BY TINA WILLIAMSON NOVEMBER 9, 2013
If you’re anything like me, you might worry like it’s a second job: if the coffee is good or bad, if we’ll get that promotion, and what diseases the future has in store for us. The unfortunate part is that this all-consuming gig doesn’t pay money—it pays in stress, unhappiness, anxiety, and inner turmoil.
It can feel almost unbearable waiting for these future outcomes to transpire. Sometimes our worries are small and manageable and pass, but sometimes worry becomes a chronic default setting. When we worry chronically, it becomes second nature to live in this revved up state of anxiety and restlessness. Know that you’re not alone; chances are, if you are breathing you are likely worrying.
Instead of replaying the same old worries day after day, why don’t we look at how to stop worrying and start living peacefully?
1. Take time for silence.
We need to first understand why we worry—worry comes from unpleasant thoughts that our mind manifests. When we follow these thoughts, we tend to dwell, fixate, exaggerate and obsess. Through silence, we can become acquainted with these thoughts and through mindfulness and meditation we can change these thoughts.
2. Get rid of stuff.
Minimalism is a way to put a stop to the gluttony of the world around us. We live in a society that prides itself on the accumulation of stuff; we eat up consumerism, material possessions, clutter, debt, distractions and noise. But material possessions are things we can lose, and with that comes worry and stress. By adopting a minimalist lifestyle you can throw out what you don’t need in order to focus on what you do need.
3. Give yourself a safe space.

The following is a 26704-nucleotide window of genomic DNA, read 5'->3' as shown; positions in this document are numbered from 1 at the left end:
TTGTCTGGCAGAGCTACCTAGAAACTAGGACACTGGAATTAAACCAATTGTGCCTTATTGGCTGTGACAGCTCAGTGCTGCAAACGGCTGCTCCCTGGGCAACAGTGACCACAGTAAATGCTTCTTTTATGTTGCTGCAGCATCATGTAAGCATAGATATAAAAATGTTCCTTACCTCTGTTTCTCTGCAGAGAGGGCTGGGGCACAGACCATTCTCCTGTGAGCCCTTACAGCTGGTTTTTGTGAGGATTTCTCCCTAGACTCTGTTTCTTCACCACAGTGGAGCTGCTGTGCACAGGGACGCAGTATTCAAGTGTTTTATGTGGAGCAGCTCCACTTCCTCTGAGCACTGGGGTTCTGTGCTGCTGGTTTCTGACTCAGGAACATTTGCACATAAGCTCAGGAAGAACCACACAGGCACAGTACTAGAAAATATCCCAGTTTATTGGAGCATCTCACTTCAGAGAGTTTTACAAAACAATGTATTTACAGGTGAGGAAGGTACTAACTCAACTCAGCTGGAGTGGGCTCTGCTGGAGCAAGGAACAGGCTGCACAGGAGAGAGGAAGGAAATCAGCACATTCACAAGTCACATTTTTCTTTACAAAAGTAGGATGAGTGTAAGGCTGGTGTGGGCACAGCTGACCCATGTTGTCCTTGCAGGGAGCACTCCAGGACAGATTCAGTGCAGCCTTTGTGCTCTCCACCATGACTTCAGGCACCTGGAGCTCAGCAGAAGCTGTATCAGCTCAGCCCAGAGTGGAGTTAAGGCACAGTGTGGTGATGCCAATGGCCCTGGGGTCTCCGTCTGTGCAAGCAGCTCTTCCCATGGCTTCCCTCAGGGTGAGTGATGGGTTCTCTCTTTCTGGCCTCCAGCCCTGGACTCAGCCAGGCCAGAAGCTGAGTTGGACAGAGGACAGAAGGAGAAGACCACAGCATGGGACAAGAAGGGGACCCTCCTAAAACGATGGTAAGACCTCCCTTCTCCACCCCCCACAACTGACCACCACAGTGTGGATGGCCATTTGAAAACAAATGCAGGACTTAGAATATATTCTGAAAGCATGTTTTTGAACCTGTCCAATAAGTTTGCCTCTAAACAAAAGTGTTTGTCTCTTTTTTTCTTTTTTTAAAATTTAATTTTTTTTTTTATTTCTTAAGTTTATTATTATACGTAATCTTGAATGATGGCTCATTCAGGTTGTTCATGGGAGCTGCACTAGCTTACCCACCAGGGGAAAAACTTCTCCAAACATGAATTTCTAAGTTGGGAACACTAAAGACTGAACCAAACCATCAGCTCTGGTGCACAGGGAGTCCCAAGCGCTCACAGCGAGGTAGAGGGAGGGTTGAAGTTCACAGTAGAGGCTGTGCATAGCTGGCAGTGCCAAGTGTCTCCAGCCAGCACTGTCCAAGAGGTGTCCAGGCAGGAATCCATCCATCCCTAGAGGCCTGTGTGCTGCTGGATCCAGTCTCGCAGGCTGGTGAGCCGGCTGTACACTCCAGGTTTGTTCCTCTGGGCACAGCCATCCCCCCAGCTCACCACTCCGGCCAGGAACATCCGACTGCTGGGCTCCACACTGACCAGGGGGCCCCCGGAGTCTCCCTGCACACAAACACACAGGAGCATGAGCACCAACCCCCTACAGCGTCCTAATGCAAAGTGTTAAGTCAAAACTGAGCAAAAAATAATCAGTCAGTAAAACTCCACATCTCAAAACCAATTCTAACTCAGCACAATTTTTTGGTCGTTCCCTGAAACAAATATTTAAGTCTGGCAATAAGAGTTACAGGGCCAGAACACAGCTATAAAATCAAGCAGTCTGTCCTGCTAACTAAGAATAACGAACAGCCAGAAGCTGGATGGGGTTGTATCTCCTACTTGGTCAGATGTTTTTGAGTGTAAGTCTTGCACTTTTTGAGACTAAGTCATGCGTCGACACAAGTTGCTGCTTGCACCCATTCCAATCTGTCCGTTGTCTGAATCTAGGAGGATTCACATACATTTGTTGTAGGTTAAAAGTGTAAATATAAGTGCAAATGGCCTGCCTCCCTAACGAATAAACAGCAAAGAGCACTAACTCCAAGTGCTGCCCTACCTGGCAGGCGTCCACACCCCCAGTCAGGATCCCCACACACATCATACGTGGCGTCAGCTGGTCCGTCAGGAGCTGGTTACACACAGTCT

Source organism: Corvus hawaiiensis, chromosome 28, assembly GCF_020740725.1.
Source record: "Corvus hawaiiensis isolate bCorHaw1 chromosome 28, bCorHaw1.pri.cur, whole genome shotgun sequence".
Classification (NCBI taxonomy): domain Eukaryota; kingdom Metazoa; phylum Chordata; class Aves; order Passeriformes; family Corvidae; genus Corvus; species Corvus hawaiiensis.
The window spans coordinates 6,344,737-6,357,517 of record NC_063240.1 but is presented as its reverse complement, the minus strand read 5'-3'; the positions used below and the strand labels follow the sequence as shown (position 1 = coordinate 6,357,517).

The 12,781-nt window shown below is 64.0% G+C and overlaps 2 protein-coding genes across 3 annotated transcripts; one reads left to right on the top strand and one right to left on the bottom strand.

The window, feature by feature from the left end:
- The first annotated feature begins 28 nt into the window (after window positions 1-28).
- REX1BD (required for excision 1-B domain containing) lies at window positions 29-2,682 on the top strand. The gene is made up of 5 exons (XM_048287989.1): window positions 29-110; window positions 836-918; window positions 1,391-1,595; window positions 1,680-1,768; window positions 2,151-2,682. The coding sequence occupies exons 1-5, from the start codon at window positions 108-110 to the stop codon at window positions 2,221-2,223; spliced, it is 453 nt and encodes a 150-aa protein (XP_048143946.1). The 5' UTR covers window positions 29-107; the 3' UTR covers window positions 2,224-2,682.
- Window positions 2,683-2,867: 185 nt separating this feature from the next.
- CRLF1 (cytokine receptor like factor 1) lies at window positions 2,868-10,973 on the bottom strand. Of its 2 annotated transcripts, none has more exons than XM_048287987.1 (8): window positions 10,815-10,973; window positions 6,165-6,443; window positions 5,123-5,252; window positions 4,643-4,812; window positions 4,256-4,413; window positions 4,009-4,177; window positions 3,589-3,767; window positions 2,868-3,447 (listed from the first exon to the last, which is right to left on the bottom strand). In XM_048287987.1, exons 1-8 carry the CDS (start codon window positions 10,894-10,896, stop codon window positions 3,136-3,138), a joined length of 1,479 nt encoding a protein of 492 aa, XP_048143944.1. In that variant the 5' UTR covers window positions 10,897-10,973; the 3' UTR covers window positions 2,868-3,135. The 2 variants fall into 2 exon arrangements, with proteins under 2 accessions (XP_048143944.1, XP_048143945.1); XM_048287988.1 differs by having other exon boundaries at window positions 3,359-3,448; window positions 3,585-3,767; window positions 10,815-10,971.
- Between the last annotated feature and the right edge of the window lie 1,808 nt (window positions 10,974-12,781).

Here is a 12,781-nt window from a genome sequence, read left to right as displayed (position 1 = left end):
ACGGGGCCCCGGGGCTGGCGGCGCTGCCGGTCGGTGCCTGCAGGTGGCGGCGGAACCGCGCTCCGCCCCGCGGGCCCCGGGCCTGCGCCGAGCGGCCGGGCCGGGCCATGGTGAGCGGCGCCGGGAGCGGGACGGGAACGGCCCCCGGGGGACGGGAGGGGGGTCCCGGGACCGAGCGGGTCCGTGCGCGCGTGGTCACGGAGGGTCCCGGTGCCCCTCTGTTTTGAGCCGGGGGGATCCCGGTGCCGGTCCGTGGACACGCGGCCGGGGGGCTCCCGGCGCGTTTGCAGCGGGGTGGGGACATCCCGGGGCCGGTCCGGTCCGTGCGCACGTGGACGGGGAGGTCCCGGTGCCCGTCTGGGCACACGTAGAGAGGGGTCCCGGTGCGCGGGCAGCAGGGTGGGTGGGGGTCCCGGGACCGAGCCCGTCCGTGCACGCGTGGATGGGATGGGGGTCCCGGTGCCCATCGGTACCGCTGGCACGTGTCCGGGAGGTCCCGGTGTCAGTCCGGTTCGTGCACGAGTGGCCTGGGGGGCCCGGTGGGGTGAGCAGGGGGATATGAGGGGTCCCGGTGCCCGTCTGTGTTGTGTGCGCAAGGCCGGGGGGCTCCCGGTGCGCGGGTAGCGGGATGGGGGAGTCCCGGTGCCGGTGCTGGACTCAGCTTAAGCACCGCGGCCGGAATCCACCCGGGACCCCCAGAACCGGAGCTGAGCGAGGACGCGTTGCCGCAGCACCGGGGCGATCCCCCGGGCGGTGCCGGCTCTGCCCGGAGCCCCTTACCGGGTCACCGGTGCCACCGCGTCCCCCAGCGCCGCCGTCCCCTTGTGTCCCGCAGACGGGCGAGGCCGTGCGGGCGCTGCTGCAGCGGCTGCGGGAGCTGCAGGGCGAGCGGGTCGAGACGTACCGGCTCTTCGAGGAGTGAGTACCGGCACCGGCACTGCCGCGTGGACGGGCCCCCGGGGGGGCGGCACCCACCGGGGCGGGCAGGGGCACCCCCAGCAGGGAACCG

Whether your safe space is a room designed for yoga or meditation or simply your bedroom or office, the point is it should be relaxing, a place where you can close the doors to the outside stressors and just breathe.
4. Create a budget.
Even though it may seem like you’ll never have enough money, you need to stop stressing about it. One way to stop worrying about money is to gain some control over it. Create a budget and follow it.
5. Organize your time and self.
When you’re overextended, you are being flung in every direction, and when that happens, you’re not really following through on anything or doing anything particularly great. This ignites stress; we want to be perfect for everyone all the time. Make effective use of your time; learn how to say no, set a realistic schedule and forget about the expectations others project onto you.
6. Stop being influenced by media.
The media can make us feel like we are not thin, rich, or successful enough. It also instils fear of war, disease and even coffee. The media can be a fear-based breeding ground for worry.
7. Be rational.
Ask yourself, “Are my worries realistic?”
It releases endorphins, which make the brain feel good. Exercise also reduces the body’s stress hormones.
9. Express gratitude.
Stop worrying about things that may or may not happen and start being thankful for the things you have right now. Developing an attitude of gratitude can transform our states of mind. Spend a few minutes each day, listing things for which you are thankful.
10. Trust yourself.
Do you worry about whether you’re on the right path? Get quiet so that you can hear the small voice deep inside of you. Your inner GPS won’t steer you wrong.
Simply tune into your inner compass; it’s guiding you in the right direction.
Remember these things:
- Worrying accomplishes nothing.
- Worrying is bad for you.
- Worrying is the opposite of trust and peace.
- Worrying puts your attention in the wrong direction.
When worry does grab a hold of you, these fun tips can help stop it from snowballing:
- Listen to music
- Go to a party
- Read a book
- Have a movie night with your friends
- Go camping
- Have a family outing
- Spend a day at the beach
- Take a relaxing cleansing breath ….
Aaahhhh. Feel the stress float away.